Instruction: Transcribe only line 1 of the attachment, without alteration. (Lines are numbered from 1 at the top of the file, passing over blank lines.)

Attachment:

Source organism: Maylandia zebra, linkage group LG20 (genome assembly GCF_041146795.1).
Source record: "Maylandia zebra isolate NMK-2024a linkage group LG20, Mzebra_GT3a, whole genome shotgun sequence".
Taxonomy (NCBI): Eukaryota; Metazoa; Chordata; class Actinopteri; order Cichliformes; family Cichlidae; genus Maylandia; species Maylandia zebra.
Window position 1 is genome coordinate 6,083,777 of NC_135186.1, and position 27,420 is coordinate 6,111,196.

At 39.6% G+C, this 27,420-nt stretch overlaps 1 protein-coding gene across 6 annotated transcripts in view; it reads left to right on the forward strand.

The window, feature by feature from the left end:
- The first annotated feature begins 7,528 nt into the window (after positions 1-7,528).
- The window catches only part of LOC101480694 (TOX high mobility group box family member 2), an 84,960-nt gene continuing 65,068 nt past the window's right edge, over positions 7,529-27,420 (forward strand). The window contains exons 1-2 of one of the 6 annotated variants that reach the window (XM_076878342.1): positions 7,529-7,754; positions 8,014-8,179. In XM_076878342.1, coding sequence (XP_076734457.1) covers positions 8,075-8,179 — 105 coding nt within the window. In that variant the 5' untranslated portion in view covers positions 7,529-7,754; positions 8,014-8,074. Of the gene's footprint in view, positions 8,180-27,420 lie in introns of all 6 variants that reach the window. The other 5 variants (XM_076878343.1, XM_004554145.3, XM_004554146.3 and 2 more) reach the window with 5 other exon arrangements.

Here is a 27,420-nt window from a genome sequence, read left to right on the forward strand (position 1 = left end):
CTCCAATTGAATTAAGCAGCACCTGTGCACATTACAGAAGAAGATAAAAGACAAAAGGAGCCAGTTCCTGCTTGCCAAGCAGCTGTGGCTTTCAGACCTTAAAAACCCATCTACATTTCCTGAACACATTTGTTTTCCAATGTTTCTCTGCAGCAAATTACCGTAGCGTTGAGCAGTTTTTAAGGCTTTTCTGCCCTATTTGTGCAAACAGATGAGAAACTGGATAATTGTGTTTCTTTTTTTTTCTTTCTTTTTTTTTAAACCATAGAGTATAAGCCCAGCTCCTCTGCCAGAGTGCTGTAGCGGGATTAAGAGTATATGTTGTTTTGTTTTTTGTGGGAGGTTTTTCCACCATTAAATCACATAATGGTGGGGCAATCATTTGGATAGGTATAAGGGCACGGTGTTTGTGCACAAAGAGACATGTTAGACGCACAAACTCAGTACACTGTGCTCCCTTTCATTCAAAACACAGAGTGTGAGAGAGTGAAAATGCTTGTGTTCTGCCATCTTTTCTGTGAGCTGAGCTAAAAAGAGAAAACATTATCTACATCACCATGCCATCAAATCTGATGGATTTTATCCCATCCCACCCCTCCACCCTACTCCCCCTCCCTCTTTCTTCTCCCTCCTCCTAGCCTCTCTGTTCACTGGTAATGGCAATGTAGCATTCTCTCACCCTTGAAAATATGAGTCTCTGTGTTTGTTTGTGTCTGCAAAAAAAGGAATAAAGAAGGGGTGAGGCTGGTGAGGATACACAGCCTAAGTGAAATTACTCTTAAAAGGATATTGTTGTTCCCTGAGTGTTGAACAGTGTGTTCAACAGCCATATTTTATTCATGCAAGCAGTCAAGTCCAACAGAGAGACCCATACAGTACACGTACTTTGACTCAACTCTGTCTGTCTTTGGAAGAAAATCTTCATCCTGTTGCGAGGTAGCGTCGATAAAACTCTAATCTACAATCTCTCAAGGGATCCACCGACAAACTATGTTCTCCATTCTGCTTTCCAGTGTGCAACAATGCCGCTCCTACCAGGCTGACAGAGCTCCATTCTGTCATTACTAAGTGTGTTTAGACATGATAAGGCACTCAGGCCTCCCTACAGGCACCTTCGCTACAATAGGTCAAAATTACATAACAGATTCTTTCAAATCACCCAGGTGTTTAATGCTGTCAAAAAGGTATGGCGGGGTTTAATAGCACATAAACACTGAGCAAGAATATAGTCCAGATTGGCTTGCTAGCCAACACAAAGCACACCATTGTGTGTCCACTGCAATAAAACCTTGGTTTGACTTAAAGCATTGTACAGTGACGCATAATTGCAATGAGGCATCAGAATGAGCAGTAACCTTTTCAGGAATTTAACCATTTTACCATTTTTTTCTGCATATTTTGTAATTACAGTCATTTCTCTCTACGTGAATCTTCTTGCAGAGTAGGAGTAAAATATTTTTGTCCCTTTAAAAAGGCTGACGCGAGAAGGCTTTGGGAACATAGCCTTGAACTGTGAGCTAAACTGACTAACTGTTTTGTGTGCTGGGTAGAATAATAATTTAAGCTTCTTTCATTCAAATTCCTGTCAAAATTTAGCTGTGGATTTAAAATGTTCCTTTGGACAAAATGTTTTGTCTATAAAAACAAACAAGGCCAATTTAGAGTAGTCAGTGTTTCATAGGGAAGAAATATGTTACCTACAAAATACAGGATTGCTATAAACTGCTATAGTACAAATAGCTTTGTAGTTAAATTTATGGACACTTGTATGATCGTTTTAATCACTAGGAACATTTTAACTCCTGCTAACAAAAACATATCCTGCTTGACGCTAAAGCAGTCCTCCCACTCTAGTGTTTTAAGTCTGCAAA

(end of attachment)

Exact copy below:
Source organism: Maylandia zebra, linkage group LG20 (genome assembly GCF_041146795.1).